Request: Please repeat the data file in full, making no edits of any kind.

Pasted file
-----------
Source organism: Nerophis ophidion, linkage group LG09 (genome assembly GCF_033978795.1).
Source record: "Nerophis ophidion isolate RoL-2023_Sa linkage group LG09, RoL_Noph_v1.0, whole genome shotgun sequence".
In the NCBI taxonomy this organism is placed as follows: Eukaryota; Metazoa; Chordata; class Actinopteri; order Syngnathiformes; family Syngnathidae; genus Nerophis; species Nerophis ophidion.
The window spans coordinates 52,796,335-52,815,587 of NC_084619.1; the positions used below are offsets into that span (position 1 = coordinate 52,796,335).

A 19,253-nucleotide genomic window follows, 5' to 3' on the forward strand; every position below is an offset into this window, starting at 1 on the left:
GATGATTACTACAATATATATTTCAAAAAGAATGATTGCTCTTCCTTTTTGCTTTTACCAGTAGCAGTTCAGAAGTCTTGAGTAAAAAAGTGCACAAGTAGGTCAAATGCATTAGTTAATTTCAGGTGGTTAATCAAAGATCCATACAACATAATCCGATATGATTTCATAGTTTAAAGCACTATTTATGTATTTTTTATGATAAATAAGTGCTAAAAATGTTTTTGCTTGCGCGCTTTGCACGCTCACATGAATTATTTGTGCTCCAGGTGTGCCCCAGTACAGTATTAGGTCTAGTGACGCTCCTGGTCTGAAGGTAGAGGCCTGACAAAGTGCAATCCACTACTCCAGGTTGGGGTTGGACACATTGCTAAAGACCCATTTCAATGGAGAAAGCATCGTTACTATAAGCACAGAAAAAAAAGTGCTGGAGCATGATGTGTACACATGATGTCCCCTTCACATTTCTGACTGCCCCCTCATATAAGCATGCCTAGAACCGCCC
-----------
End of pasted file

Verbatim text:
Source organism: Nerophis ophidion, linkage group LG09 (genome assembly GCF_033978795.1).
Source record: "Nerophis ophidion isolate RoL-2023_Sa linkage group LG09, RoL_Noph_v1.0, whole genome shotgun sequence".
In the NCBI taxonomy this organism is placed as follows: Eukaryota; Metazoa; Chordata; class Actinopteri; order Syngnathiformes; family Syngnathidae; genus Nerophis; species Nerophis ophidion.
The window spans coordinates 52,796,335-52,815,587 of NC_084619.1; the positions used below are offsets into that span (position 1 = coordinate 52,796,335).

A 19,253-nucleotide genomic window follows, 5' to 3' on the forward strand; every position below is an offset into this window, starting at 1 on the left:
GATGATTACTACAATATATATTTCAAAAAGAATGATTGCTCTTCCTTTTTGCTTTTACCAGTAGCAGTTCAGAAGTCTTGAGTAAAAAAGTGCACAAGTAGGTCAAATGCATTAGTTAATTTCAGGTGGTTAATCAAAGATCCATACAACATAATCCGATATGATTTCATAGTTTAAAGCACTATTTATGTATTTTTTATGATAAATAAGTGCTAAAAATGTTTTTGCTTGCGCGCTTTGCACGCTCACATGAATTATTTGTGCTCCAGGTGTGCCCCAGTACAGTATTAGGTCTAGTGACGCTCCTGGTCTGAAGGTAGAGGCCTGACAAAGTGCAATCCACTACTCCAGGTTGGGGTTGGACACATTGCTAAAGACCCATTTCAATGGAGAAAGCATCGTTACTATAAGCACAGAAAAAAAAGTGCTGGAGCATGATGTGTACACATGATGTCCCCTTCACATTTCTGACTGCCCCCTCATATAAGCATGCCTAGAACCGCCC